2. Fourier Transform of Data If the projection sinogram data were reconstructed at this point, artifacts would appear in the reconstructed images due to the nature of the subsequent backprojection operation. Additionally, due to the random nature of radioactivity, there is an inherent noise in the data that tends to make the reconstructed images rough. In order to account for both of these effects, it is necessary to filter the data. When we filter data, we can filter it directly in the projection space, which means that we convolute the data by some sort of smoothing kernel. Convolution is a computationally intensive task however and so it is useful to avoid using it when possible. It turns out that the process of convolution in the spatial domain is equivalent to a multiplication in the frequency domain. This means that any filtering done by the convolution operation in the normal spatial domain can be performed by a simple multiplication when transformed into the frequency domain. To see what is meant by the spatial domain and the frequency domain consider the following illustrative example.
Consider a picket fence surrounding Old Lady Fourier's yard. Since Old Lady Fourier has lived here for a long time and has never looked after her picket fence, it is rather decrepit. At one time, the pickets were all evenly spaced apart and there were exactly 33 pickets over the 10 meter width of her yard when expressed in the spatial domain. We can express this in the frequency domain however by saying that the picket frequency is 3.3 pickets per m, or 3.3 m-1. When the fence was new, we can plot graphically in the spatial domain, the number of pickets vs the length in the yard. The same plot is shown as plotted in the frequency domain. In the spatial domain, there is one picket spaced every 0.33 m along the fence over the entire 10 m length. When transformed, we see that there is a large peak at the frequency 3.33 m-1, which corresponds to all the pickets being spaced equally apart.
As some of the pickets disappear, there is a change in these plots to the ones shown below. Some of the pickets are missing from the spatial plot, and we see that in the frequency space, there is a second peak emerging at 1 m-1 as now not all the pickets are 0.33 meters apart. These pickets are now 1.0 meters apart and so the frequency has decreased to 1.0 m-1 for these pickets. This change in the way the same data is displayed is called a transform. In SPECT imaging we make a similar transform of the projection data into the frequency space whereby we can more efficiently filter the data. The transform that we make use of is called the one dimensional Fourier Transform, so named after Old Lady Fourier.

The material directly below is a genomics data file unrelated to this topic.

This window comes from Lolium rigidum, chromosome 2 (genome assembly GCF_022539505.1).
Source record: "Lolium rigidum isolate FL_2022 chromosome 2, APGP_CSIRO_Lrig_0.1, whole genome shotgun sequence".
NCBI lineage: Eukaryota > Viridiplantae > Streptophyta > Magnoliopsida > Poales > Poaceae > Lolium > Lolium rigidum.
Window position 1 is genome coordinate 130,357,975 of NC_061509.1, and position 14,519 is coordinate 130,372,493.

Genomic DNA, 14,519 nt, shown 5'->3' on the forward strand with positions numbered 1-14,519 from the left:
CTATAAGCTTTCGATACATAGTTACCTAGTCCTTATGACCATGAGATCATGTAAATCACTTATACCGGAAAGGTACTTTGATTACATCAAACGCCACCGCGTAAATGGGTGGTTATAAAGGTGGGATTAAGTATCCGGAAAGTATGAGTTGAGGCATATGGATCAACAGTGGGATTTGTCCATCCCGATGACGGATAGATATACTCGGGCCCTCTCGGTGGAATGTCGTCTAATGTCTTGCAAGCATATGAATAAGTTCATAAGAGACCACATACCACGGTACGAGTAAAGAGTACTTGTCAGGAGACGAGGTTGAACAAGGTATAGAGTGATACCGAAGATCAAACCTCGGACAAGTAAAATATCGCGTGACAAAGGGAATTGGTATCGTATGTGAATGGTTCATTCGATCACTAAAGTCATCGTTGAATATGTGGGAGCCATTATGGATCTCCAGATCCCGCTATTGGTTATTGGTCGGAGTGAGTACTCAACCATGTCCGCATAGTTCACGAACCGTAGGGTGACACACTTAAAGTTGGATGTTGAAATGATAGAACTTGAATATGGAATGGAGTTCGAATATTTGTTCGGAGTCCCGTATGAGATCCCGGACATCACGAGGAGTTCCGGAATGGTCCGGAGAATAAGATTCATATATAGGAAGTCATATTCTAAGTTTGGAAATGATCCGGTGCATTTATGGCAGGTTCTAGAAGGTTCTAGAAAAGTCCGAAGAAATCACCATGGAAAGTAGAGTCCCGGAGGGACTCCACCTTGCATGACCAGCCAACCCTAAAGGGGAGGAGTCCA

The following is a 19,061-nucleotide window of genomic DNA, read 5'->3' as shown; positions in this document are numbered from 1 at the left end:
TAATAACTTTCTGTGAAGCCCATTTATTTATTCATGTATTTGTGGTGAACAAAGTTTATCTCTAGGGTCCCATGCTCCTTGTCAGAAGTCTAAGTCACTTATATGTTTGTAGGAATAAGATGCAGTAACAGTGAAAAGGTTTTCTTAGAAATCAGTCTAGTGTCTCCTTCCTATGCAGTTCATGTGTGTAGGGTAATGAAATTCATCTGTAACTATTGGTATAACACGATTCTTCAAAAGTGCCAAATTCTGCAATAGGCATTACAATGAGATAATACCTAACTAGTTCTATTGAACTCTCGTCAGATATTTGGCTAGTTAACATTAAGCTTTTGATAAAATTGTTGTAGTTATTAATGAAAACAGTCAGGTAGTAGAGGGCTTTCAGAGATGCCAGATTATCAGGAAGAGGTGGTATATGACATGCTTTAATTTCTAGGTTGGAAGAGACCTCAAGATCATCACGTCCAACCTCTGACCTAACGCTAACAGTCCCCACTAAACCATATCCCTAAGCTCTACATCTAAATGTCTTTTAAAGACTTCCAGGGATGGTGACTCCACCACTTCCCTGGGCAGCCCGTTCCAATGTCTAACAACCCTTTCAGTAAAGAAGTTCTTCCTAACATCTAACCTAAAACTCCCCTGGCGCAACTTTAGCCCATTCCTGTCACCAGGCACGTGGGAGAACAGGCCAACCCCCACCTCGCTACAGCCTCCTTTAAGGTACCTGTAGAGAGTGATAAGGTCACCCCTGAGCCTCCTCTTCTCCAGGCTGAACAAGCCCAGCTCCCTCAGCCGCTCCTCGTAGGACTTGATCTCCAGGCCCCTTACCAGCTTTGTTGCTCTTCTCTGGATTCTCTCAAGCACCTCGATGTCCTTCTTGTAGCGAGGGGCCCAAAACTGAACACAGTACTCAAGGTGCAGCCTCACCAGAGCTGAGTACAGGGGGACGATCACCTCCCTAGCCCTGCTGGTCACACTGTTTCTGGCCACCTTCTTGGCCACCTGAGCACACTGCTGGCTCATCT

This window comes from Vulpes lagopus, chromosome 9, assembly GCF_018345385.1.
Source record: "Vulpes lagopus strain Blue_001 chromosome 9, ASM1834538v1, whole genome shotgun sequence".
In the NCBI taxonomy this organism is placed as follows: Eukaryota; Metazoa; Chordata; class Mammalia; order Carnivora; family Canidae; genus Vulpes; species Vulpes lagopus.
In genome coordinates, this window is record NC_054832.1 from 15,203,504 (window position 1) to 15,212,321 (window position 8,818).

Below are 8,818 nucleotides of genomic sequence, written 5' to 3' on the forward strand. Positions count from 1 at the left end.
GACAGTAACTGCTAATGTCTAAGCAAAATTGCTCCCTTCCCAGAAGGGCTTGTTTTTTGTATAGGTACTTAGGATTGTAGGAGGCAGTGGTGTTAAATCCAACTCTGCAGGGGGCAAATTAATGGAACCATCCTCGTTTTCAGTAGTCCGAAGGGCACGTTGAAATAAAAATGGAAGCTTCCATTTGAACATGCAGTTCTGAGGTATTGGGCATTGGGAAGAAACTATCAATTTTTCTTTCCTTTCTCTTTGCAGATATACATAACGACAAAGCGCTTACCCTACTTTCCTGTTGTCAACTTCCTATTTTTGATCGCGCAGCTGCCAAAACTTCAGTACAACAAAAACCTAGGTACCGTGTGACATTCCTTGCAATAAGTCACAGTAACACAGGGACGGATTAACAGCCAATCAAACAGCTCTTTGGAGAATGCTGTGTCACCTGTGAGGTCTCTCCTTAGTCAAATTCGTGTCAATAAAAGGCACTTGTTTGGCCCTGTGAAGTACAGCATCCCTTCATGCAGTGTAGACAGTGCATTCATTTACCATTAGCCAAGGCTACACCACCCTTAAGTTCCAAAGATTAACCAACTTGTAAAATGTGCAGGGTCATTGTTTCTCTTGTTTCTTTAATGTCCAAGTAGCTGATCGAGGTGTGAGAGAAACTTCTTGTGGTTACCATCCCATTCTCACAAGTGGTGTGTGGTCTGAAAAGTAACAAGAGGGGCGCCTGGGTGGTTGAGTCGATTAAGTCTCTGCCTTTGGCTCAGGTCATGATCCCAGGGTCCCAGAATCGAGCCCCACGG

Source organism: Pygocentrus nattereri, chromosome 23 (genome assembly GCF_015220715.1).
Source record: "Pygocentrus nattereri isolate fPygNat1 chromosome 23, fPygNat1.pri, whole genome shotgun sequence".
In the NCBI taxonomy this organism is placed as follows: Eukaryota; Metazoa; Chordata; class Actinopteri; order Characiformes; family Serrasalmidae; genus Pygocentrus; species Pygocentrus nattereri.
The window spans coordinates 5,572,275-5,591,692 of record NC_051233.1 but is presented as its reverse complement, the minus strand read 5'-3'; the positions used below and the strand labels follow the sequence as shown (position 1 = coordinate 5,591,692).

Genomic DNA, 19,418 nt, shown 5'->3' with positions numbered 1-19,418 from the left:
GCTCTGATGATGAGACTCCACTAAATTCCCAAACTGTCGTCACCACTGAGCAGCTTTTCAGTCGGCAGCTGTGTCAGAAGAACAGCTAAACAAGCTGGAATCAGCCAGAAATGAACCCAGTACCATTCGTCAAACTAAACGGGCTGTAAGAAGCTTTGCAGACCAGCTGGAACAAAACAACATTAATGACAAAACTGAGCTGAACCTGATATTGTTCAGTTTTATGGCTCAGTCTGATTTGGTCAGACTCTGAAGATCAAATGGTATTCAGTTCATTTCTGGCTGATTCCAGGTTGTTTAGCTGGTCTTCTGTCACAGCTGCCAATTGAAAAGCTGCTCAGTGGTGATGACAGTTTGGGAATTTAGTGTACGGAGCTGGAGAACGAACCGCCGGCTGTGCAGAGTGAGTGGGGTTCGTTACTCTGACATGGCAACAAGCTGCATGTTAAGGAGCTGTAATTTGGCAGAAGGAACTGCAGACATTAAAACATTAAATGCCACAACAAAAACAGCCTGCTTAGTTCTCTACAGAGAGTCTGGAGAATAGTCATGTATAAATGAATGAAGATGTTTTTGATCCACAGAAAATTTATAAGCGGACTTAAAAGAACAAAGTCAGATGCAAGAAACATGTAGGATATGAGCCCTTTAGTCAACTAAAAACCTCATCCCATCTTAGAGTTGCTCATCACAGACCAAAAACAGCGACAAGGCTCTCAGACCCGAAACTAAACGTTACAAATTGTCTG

3. Data Filtering Once the data has been transformed to the frequency domain, it is then filtered in order to smooth out the statistical noise. There are many different filters available to filter the data and they all have slightly different characteristics. For instance, some will smooth very heavily so that there are not any sharp edges, and hence will degrade the final image resolution. Other filters will maintain a high resolution while only smoothing slightly. Some typical filters used are the Hanning filter, Butterworth filter, low pass cosine filter, Weiner filter, etc. Regardless of the filter used, the end result is to display a final image that is relatively free from noise and is pleasing to the eye. The next figure depicts three objects reconstructed without a filter true (left), without a filter noisy (middle) and with a Hanning filter (right).
4. Inverse Transform of the Data As the newly smoothed data is now in the frequency domain, we must transform it back into the spatial domain in order to get out the x,y,z information regarding spatial distribution. This is done in the same type of manner as the original transformation is done, except we use what is called the one dimensional inverse Fourier Transform. Data at this point is similar to the original (left) sinogram except it is smoothed as seen below (right).
5. Backprojection The main reconstruction step involves a process known as backprojection. As the original data was collected by only allowing photons emitted perpendicular to the camera face to enter the camera, backprojection smears the camera bin data from the filtered sinogram back along the same lines from where the photon was emitted from. Regions where backprojection lines from different angles intersect represent areas which contain a higher concentration of radiopharmaceutical.
SPECT Applications … some examples of the many studies that can be performed with a SPECT camera … 1. Heart Imaging2. Brain Imaging3. Kidney/Renal Imaging4. Bone Scans
1. Heart Imaging The following figure is a myocardial MIBI scan taken under stress conditions. Regions of the heart that are not being perfused will display as cooler regions.
2. Brain Imaging This figure is is a transverse SPECT image of the brain. Note the hot spots present in the right posterior region.
3. Kidney/Renal Imaging The following is a renal planar scan using MAG3 tracer (a glucose analog).
4. Bone Scans Bone scans are typically performed in order to assess bone growth and to look for bone tumours. The tumors are the dark areas seen in the picture below.